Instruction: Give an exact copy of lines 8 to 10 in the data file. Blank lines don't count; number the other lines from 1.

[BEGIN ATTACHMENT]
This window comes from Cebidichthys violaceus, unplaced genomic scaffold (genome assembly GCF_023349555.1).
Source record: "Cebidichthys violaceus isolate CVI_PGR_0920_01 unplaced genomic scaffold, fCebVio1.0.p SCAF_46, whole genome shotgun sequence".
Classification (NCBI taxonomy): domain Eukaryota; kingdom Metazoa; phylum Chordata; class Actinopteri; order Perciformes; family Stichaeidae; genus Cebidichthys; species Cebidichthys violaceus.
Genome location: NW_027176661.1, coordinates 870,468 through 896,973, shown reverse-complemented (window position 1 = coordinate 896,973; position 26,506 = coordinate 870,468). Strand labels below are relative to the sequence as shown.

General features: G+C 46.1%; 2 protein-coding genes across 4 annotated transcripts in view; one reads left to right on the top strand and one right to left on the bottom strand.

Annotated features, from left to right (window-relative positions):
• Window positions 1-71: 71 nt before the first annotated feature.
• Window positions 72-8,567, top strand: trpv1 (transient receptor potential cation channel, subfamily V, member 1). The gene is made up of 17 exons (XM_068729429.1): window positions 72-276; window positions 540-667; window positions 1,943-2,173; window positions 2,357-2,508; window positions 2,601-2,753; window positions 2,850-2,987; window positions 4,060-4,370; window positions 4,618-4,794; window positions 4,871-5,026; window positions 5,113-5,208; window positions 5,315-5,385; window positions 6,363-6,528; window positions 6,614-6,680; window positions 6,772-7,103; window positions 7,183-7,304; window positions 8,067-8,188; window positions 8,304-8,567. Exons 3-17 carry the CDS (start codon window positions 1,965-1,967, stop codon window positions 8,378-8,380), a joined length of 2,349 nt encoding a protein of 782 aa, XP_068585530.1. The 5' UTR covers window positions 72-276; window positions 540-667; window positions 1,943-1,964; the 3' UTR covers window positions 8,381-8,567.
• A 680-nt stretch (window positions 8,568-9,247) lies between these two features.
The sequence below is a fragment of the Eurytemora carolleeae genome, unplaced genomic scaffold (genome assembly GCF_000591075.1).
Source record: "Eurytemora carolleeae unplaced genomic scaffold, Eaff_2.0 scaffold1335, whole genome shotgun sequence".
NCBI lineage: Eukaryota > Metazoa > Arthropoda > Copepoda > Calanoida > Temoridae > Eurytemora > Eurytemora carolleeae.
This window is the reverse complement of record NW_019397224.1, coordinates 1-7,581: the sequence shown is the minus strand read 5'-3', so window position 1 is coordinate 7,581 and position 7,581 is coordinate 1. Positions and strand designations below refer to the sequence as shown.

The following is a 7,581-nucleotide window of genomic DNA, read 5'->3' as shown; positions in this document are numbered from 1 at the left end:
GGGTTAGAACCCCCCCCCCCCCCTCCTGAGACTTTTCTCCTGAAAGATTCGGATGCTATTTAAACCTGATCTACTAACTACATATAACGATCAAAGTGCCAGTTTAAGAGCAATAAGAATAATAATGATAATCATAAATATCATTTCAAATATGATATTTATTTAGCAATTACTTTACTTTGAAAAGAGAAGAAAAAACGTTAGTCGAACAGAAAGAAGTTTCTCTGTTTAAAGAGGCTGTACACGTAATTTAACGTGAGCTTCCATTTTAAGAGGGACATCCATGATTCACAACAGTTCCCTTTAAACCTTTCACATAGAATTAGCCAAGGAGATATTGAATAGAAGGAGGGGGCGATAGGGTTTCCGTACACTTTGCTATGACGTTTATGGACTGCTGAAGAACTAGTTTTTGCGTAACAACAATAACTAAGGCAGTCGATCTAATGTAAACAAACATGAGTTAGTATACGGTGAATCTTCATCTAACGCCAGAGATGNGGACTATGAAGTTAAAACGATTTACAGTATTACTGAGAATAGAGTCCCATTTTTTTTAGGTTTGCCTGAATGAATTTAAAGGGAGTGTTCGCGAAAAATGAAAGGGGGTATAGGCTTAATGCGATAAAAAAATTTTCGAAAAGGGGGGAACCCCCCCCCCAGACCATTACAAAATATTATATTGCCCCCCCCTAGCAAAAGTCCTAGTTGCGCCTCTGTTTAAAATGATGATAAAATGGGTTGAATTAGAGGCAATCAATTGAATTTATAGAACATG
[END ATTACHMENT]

• Window positions 72-8,567, top strand: trpv1 (transient receptor potential cation channel, subfamily V, member 1). The gene is made up of 17 exons (XM_068729429.1): window positions 72-276; window positions 540-667; window positions 1,943-2,173; window positions 2,357-2,508; window positions 2,601-2,753; window positions 2,850-2,987; window positions 4,060-4,370; window positions 4,618-4,794; window positions 4,871-5,026; window positions 5,113-5,208; window positions 5,315-5,385; window positions 6,363-6,528; window positions 6,614-6,680; window positions 6,772-7,103; window positions 7,183-7,304; window positions 8,067-8,188; window positions 8,304-8,567. Exons 3-17 carry the CDS (start codon window positions 1,965-1,967, stop codon window positions 8,378-8,380), a joined length of 2,349 nt encoding a protein of 782 aa, XP_068585530.1. The 5' UTR covers window positions 72-276; window positions 540-667; window positions 1,943-1,964; the 3' UTR covers window positions 8,381-8,567.
• A 680-nt stretch (window positions 8,568-9,247) lies between these two features.
The sequence below is a fragment of the Eurytemora carolleeae genome, unplaced genomic scaffold (genome assembly GCF_000591075.1).